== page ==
Finally, I decided to group the entities by who was most likely to use them. For example, Persons would typically be created by an Administrator. Projects and Items would be created by managers. Managers would also be making changes to Project/Person Allocations. Developers would break up Items into Tasks and estimate them, as well as enter Hours burned for each task, so it makes sense to reorder them accordingly.

This involved changing the menu.jspx file - nothing major, just copying and pasting <li> blocks around. This is a bit risky, since any change to an entity would wipe out my changes, so I decided to do this last. In any case, at this point, changes to my entities should be minor, and so if necessary, I guess I will have to redo the changes (or grab the old version from my source repository).

Result

You can see the result of all these changes below. As you can see, the customizations themselves are not that major, but they definitely make a difference to the looks and usability of the application.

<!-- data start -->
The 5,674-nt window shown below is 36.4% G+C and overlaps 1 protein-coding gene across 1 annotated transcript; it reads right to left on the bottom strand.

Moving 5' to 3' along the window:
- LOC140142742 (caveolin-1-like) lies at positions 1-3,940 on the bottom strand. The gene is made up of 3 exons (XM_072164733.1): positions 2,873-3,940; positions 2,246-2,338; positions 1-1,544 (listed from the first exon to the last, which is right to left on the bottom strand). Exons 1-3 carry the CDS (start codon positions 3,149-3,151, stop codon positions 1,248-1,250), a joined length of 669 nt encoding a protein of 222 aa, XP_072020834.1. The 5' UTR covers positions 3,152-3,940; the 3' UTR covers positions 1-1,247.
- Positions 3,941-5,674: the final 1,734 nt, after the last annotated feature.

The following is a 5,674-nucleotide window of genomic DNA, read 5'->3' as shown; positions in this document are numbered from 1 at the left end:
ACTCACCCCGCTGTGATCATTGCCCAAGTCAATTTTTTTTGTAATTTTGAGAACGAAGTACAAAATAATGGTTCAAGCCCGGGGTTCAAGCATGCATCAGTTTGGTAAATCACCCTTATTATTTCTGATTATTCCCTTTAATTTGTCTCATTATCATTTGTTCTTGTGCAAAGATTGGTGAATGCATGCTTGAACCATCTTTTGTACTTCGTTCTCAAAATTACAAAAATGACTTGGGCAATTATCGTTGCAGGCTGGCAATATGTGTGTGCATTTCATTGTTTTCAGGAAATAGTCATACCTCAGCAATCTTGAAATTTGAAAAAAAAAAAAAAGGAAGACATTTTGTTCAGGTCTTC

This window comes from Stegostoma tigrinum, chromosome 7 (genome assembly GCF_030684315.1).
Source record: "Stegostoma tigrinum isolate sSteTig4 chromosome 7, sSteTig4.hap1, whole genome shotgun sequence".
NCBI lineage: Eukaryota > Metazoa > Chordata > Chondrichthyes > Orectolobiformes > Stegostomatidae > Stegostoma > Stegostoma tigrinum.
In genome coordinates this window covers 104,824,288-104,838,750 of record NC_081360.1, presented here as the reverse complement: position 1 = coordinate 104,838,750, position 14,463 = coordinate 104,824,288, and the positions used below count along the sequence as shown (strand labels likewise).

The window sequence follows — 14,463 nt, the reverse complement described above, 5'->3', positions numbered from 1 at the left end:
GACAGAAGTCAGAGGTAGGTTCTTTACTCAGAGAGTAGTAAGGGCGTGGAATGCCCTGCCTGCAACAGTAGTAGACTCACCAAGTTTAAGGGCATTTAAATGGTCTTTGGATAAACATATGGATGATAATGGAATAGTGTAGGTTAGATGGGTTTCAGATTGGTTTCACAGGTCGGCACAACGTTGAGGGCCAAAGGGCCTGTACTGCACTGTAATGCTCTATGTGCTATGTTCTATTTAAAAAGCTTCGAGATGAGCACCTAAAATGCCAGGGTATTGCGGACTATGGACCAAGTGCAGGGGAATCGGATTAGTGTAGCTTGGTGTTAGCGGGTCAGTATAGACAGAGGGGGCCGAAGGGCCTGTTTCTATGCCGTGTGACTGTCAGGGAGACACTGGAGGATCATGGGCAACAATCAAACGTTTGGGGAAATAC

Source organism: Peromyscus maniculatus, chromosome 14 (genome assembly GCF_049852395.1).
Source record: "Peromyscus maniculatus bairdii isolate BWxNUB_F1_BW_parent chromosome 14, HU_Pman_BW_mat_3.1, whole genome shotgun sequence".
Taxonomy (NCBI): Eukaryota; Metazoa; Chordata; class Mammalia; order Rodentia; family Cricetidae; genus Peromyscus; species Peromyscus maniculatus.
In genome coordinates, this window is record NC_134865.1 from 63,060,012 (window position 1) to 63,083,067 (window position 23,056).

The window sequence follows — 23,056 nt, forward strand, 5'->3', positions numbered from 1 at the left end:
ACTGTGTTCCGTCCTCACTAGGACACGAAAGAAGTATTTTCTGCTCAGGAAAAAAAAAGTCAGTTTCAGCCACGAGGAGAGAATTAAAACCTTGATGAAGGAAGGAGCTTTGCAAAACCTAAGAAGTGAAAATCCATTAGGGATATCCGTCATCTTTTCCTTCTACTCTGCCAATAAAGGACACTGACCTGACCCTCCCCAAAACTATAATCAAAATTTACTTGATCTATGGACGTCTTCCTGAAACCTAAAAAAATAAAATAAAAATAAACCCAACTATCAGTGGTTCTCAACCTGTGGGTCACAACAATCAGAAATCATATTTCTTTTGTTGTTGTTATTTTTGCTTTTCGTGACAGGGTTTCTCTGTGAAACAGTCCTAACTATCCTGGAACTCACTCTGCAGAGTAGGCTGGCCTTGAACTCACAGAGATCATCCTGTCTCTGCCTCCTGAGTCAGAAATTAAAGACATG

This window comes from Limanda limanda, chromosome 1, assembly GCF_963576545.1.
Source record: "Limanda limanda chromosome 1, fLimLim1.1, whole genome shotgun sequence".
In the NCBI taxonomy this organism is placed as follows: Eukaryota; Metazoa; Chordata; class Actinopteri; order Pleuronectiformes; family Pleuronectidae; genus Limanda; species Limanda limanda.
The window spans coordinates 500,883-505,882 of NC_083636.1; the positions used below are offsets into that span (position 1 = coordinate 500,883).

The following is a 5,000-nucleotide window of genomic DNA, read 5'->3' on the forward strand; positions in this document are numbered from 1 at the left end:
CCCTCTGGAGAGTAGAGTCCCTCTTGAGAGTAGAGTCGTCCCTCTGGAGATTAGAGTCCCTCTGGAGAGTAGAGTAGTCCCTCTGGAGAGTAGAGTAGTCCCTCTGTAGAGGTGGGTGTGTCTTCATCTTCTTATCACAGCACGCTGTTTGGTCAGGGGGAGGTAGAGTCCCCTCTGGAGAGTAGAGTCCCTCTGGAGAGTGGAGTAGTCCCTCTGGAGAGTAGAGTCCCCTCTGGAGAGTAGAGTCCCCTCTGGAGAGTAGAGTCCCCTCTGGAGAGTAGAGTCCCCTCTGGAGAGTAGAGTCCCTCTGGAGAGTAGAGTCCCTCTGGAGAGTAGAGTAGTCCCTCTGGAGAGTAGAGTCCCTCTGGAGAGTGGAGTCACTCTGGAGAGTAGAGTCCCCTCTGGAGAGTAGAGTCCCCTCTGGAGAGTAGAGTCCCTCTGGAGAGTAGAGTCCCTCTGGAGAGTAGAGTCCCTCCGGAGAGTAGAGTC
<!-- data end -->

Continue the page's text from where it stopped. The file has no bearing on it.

Most of the time I spent on KTM this week involved either thinking about what customization I wanted to do, figuring out where to put it in the Roo generated code, and what sequence to do it in so there is no repeated effort (ie, Roo does not overwrite my changes as a result of some other change). I guess that is as it should be for a RAD tool, you spend more time thinking than doing.

I also spent some time figuring out how to write my custom controllers that would take advantage of the data entered into the app to do the "interesting stuff" I keep talking about - I did make a small start in that direction, but don't have anything significant to write about.

Another thing I want to do is to apply security to the app. Setting up the default security with an in-memory authentication provider is easy enough (one line of Roo script code). However, I would like to use the Person data I am capturing to drive the security. I have some code written already, and hope to complete it in time for my next post.

3 comments (moderated to prevent spam):

fundoo said...

Thanks for the information, we will add this story to our blog, as we have a audience in this sector that loves reading like this” web development

Lemel said...

Thanks Sujit,
great post, helpful as always.

Sujit Pal said...

Thanks Lemel and fundoo.